A majority of states have modified this rule, barring a plaintiff from recovering if the plaintiff is as much at fault (in some states) or more at fault (in other states) than the defendant.

The three main types of comparative negligence are:

  1. Pure:Plaintiff is awarded a percentage of the damages for which defendant is responsible.
  2. Modified:Plaintiff is awarded damages only if his or her negligence is equal to or less than the defendant’s negligence.
  3. Slight-Gross:Plaintiff is awarded damages only if his or her negligence is considered "slight" and the defendant’s negligence is "gross."

For example, a drunk driver strikes and seriously injures a pedestrian who failed to use a nearby crosswalk. Although it’s unlikely the driver would have acted any differently had the pedestrian used the crosswalk, the driver’s civil liability may be reduced due to the plaintiff’s own negligence.

Assumption of Risk

When a plaintiff assumes the risk involved in an obviously dangerous activity but proceeds to engage in the activity anyway, he or she may not be able recover damages for injuries. In order for this doctrine to apply, the plaintiff must have actual, subjective knowledge of the risk involved in the activity. The plaintiff must also voluntarily accept the risk involved in the activity. The assumption of risk defense would not apply to any additional, unknown dangers.

An example might involve an amusement park ride that flips passengers completely upside-down. A passenger who saw the ride and knew what would happen on the ride assumed the risks associated with the ride. On the other hand, a plaintiff does not assume the risk of something unexpected related to the ride, such as where a loose bolt causes the ride to throw the plaintiff in a violent manner.

Involved in a Negligence Claim? Get Help From an Injury Attorney

If you’re being sued, chances are the other party has a lawyer. The plaintiff’s attorney will work tirelessly to ensure that you are held liable for his or her client’s injuries. Shouldn’t you also be represented? To learn more about your legal options, including any possible defenses to a negligence claim, it may be in your best interest to work with an experienced injury law attorney.

A character affidavit is a document in which someone swears under oath that another person is upright and moral. People may seek this type of affidavit – or, more often, character letter – from their friends and associates in many different types of court proceedings including child custody disputes, immigration cases, prisoner sentencing, admission to the bar or adoptions.

Character Letter Versus Character Affidavit

Good character letters and affidavits serve the same purpose: they give a judge an indication of how a party to a pending case is viewed by those in her personal circle. Generally, the judge is considering a question that involves discretion, like which spouse should be given primary custody of the kids, whether a prisoner should be sentenced harshly or with leniency, or whether an immigrant should be deported for a misdemeanor.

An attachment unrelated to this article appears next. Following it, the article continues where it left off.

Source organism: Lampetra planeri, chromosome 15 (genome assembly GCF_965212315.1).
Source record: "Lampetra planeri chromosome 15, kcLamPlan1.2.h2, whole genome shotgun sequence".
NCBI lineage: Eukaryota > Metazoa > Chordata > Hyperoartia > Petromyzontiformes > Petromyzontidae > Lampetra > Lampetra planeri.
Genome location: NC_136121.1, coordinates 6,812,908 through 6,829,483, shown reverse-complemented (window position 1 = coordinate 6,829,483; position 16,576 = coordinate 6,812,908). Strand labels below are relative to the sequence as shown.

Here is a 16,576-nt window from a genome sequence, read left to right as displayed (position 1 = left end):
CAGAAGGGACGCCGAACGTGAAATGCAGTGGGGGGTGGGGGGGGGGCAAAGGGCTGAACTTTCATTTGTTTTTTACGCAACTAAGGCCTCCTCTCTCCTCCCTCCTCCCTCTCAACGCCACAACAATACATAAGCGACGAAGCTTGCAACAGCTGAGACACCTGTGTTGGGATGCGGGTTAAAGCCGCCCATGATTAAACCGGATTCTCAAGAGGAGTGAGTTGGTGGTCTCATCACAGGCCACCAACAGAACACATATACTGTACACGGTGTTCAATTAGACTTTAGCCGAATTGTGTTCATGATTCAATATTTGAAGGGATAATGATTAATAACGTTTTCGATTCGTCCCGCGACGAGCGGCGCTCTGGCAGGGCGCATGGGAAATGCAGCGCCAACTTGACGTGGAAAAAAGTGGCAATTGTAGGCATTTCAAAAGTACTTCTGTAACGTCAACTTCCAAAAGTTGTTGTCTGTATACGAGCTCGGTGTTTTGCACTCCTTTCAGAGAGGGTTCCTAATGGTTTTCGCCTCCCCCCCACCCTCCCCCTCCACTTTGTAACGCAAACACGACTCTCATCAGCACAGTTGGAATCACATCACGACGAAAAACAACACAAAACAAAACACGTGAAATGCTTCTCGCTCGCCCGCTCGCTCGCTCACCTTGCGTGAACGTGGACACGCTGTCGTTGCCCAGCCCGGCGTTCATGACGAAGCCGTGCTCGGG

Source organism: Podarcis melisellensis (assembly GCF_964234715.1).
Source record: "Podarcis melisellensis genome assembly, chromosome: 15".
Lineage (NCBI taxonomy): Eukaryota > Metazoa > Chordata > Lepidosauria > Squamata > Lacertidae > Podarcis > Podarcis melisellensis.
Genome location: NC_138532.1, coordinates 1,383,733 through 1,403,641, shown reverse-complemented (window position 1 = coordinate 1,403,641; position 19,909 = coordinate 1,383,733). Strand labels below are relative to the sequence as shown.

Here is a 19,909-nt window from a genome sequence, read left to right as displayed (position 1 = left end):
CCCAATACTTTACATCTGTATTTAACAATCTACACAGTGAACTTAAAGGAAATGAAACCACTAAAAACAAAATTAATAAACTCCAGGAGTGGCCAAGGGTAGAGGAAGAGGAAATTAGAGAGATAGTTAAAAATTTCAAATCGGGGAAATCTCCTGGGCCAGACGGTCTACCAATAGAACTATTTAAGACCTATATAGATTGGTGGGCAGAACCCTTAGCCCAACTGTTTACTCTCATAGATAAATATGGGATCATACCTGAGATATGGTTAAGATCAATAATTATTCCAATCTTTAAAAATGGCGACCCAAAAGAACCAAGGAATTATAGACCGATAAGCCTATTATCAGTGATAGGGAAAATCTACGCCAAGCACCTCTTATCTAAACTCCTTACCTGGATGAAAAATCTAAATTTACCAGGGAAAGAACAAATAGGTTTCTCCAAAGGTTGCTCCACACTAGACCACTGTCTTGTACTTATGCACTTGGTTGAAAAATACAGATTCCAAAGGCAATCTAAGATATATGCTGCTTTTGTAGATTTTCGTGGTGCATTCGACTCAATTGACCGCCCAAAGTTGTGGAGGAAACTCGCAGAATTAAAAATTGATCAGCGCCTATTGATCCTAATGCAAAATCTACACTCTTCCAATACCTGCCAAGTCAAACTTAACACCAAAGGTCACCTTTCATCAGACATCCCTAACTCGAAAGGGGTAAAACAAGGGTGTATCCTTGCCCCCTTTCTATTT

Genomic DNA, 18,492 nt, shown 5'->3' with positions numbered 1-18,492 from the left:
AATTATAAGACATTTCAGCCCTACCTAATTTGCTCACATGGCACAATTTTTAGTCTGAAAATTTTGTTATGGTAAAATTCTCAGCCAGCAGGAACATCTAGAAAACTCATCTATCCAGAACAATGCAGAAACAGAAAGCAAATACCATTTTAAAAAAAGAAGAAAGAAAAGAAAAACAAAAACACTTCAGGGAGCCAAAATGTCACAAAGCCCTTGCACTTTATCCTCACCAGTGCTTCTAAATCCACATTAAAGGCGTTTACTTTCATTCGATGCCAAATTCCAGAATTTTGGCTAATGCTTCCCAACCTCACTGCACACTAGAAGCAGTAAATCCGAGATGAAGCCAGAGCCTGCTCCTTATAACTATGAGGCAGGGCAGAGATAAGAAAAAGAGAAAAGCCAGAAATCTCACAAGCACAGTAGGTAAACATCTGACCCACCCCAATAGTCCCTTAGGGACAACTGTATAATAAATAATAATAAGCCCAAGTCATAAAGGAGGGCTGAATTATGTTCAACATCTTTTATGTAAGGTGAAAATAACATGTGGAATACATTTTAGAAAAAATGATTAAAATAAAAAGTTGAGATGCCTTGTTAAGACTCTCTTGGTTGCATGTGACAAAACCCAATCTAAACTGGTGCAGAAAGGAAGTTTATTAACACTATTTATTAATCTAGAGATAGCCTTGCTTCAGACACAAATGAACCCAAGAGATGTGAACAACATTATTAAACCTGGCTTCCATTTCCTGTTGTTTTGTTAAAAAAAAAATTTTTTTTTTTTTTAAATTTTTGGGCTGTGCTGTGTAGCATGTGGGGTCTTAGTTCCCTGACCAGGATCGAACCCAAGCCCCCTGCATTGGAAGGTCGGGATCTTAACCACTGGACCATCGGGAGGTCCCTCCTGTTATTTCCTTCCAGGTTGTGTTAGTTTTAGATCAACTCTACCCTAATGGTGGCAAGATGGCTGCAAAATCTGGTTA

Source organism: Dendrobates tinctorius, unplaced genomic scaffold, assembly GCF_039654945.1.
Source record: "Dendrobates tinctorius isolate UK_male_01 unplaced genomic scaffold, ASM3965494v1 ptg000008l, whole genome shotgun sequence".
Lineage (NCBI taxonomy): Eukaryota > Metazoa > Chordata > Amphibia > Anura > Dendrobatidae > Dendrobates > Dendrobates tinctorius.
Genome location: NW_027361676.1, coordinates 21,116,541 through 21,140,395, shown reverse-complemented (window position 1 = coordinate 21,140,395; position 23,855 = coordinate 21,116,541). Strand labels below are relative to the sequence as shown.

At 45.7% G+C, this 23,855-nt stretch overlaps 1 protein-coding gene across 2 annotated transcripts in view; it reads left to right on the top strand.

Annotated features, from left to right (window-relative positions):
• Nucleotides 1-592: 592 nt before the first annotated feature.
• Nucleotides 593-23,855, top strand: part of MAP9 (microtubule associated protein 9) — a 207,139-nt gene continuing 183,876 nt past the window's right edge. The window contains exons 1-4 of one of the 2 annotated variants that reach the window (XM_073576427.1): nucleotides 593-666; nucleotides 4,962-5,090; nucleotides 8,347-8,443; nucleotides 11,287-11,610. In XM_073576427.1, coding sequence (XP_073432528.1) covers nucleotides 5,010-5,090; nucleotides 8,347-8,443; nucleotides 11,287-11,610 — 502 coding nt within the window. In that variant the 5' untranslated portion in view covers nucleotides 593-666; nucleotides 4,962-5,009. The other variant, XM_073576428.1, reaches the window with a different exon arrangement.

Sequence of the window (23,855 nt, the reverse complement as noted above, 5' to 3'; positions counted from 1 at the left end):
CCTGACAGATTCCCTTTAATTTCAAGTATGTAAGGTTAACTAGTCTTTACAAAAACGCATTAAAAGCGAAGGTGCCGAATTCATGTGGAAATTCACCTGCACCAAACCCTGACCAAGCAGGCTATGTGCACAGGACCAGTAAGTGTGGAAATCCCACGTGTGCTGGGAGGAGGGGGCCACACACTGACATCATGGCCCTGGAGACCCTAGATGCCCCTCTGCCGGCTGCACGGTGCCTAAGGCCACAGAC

A letter is simply a document, signed by the writer, relating her knowledge of the other person’s behavior and habits. An affidavit is also a document, but it is usually set out in numbered paragraphs, and the person signs it under oath, often before a notary. That means that a letter is giving an opinion while an affiant is swearing to facts. It is never a good idea for a person to swear that a fact is true if there is any doubt in her mind of its accuracy.

Reason for Good Character Affidavit

Whether the information is conveyed by letter or affidavit, the basic job of these documents is to give positive information to the judge about the character of the person whose issues are before the court. The focus of the letter should be on the traits relevant to the inquiry. For example, a character letter for child custody will describe traits that indicate good parenting practices like patience, kindness, prudence and delight in the children.

Drafting a Character Affidavit

When a person sits down to draft a character affidavit, he should start by stating who he is. He should mention where he lives and what he does for a living. Next, he should set out what his relationship is to the person he is describing, how long he has known the person and in what capacity. This gives the court some perspective on how well he might know the true character of the person.

If the affidavit is for a prisoner or someone against whom charges are pending, for example an attorney the court may disbar, the affiant should make clear that he is aware of the charges. This lets the court know that, despite the charges, the affiant remains willing to speak up for the person.

Discussing the Good Character

After these introductory paragraphs, it is time to focus on the person’s character. The person writing the affidavit should mention any and all good qualities and habits the person has demonstrated. It is more persuasive if she gives several actual examples showing the quality than to simply use a series of adjectives.